Undergraduate Financial Aid Policies and Guidelines
Rice admits students under a need-blind admission process and meets 100% of demonstrated financial
need for admitted U.S. citizens and permanent residents. Rice also awards merit-based scholarships and
offers a variety of financing strategies for families regardless of financial aid eligibility.
All financial aid is administered by the university’s Office of Financial Aid, with the exception of two merit
scholarships given by the dean based on recommendations of the undergraduate admissions committee,
as well as travel stipends to assist students visiting the school for recruiting open houses.
Merit Based Aid: Rice offers merit-based awards to early and regular decision candidates whose
scholastic and personal achievements distinguish them as “impact people” in our highly competitive group
of admitted students. It is not necessary to file the financial aid forms to be considered for our merit
awards.
Need Based Aid: Eligibility assessments are made for admitted students when all items have been
received. A complete application for need-based financial aid consists of the following items:
•
•
•
The College Scholarship Service (CSS) PROFILE available on the web at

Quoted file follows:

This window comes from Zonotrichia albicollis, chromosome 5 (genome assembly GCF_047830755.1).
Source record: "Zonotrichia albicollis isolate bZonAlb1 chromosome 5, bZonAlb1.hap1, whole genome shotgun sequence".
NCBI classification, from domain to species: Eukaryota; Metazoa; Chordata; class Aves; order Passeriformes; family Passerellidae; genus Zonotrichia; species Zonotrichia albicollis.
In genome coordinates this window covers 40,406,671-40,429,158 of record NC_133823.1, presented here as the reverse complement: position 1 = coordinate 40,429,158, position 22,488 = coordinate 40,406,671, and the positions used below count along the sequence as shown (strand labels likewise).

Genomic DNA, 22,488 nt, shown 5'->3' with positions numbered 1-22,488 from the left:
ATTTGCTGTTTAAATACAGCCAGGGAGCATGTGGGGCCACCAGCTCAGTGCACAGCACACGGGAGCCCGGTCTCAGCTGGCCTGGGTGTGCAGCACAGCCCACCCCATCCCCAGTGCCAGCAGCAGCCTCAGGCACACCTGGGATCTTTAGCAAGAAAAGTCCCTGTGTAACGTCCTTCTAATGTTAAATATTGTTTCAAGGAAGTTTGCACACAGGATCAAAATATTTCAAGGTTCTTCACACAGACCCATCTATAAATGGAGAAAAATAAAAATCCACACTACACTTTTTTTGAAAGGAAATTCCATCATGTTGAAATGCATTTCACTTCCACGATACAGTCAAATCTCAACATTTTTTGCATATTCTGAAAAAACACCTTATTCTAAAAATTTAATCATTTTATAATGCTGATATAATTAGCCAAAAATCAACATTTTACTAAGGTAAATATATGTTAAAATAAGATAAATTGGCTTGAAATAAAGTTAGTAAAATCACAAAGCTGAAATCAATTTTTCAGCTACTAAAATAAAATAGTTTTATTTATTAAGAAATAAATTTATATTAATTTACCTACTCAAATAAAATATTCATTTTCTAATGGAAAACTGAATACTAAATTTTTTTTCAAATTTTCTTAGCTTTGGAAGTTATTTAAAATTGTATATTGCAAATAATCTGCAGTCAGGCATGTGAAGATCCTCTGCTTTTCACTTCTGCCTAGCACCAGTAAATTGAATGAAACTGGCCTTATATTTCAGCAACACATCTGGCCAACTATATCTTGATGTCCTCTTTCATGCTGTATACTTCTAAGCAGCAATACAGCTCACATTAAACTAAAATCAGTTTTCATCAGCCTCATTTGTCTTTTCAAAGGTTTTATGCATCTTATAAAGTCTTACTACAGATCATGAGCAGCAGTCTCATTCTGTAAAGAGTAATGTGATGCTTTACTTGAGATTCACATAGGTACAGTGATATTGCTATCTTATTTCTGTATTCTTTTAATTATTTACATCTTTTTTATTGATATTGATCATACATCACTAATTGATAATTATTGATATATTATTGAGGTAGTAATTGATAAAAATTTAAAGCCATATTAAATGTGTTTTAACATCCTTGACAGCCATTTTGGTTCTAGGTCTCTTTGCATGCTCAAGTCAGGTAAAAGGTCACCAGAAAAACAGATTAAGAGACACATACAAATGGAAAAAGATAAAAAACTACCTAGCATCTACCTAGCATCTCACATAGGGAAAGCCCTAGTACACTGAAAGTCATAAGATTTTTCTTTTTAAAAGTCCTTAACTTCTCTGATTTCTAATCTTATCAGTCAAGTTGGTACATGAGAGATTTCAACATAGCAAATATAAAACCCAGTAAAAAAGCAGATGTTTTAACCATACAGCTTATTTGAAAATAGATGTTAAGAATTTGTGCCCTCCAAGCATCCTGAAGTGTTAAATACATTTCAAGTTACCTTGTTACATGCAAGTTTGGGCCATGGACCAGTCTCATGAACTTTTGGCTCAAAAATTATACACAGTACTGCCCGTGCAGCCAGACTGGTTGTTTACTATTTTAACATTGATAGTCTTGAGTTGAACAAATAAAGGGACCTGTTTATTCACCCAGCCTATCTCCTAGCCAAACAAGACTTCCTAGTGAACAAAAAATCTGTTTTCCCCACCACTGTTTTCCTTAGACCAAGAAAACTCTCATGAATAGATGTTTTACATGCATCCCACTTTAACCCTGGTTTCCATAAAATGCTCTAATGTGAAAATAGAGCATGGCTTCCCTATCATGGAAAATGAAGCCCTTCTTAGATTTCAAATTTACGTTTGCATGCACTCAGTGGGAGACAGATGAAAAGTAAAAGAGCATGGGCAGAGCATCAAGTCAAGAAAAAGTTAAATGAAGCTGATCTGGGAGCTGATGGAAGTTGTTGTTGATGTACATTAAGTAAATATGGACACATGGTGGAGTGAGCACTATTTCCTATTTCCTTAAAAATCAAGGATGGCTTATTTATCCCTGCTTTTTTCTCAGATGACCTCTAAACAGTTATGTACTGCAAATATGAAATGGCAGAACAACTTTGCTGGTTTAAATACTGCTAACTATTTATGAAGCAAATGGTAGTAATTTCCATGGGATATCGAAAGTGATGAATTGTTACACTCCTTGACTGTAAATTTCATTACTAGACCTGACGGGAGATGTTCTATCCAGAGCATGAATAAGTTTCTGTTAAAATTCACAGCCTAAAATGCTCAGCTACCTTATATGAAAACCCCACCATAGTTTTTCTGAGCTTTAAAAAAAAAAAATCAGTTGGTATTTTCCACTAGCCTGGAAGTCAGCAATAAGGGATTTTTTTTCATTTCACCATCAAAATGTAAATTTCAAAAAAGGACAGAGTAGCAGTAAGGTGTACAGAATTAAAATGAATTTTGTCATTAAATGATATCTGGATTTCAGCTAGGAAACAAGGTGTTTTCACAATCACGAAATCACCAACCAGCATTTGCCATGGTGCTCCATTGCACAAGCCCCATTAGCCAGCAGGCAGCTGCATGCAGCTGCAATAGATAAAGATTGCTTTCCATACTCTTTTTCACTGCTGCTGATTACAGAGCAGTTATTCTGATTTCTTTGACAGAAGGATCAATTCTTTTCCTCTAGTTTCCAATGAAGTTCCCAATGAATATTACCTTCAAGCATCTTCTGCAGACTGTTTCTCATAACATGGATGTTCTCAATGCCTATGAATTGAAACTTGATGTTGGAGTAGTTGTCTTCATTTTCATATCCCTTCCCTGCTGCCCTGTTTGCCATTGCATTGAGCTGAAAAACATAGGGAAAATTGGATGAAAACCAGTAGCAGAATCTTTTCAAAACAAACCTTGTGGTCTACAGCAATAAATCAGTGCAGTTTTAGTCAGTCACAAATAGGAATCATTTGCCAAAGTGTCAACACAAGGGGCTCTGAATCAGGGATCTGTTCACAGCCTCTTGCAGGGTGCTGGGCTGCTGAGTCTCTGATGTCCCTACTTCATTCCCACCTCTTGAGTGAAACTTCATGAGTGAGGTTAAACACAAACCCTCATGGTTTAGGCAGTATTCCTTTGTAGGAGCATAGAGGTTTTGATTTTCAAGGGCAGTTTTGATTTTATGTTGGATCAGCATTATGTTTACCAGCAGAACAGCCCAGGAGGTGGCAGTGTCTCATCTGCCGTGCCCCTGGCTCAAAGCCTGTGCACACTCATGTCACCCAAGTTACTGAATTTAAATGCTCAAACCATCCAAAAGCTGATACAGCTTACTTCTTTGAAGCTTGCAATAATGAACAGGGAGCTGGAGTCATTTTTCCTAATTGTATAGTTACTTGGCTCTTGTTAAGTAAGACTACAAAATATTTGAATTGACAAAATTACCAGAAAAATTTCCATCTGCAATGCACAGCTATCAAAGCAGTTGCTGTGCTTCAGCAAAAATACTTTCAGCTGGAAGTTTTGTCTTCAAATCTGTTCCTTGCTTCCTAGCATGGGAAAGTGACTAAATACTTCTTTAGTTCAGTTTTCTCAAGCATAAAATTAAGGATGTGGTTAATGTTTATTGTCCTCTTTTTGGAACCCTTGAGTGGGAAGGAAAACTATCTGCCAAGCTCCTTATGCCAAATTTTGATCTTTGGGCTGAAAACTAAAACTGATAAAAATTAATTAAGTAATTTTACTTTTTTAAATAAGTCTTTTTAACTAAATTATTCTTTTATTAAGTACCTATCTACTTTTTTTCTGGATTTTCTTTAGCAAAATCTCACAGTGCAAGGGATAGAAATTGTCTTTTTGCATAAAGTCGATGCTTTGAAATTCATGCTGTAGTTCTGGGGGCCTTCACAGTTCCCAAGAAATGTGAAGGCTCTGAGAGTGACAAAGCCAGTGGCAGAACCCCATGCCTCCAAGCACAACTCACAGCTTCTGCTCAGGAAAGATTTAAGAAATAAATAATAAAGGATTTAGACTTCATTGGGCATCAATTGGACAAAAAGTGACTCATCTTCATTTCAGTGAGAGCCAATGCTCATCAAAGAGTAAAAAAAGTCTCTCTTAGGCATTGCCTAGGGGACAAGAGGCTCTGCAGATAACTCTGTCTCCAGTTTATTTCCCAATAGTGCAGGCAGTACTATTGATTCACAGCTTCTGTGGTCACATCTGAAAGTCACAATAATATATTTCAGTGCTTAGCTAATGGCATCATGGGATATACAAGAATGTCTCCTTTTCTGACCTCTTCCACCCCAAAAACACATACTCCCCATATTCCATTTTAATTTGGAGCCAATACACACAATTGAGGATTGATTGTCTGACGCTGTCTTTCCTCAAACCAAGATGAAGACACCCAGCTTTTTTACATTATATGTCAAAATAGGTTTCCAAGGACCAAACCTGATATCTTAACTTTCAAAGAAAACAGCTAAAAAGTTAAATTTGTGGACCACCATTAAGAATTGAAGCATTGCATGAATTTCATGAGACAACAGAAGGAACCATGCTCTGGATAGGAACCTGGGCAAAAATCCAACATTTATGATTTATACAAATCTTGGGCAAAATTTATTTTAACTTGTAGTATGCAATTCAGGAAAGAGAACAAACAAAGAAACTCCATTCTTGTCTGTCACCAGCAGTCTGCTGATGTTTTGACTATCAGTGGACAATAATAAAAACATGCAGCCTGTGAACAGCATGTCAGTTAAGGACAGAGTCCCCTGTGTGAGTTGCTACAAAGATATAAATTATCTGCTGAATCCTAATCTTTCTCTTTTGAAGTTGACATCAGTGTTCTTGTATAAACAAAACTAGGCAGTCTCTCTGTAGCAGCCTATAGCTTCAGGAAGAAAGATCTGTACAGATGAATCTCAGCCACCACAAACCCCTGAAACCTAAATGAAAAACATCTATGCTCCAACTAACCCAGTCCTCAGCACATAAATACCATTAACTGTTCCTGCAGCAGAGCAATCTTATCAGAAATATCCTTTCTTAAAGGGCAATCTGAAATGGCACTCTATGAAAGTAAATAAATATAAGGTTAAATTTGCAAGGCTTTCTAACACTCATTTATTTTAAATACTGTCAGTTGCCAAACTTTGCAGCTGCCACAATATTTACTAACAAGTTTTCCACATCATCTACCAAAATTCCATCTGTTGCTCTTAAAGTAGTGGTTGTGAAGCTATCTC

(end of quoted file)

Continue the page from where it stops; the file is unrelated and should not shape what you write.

www.collegeboard.com. Students complete the PROFILE online.
The Free Application for Federal Student Aid (FAFSA)
Student and parent IRS 1040, 1040A, or 1040EZ tax forms and W-2 forms should be submitted to
the College Board’s Institutional Documentation Service (IDOC).
Foreign Nationals: Rice University will offer need-based financial aid to a limited number of international
undergraduate applicants each year. Citizens of foreign countries who apply under Regular Decision and
request need-based aid will be reviewed as a separate group. There is no financial aid available for
international students applying under Early Decision.
Applicants who are not U.S. citizens or permanent residents are required to submit the following
documentation showing their sources of financial support:
•
•
•
•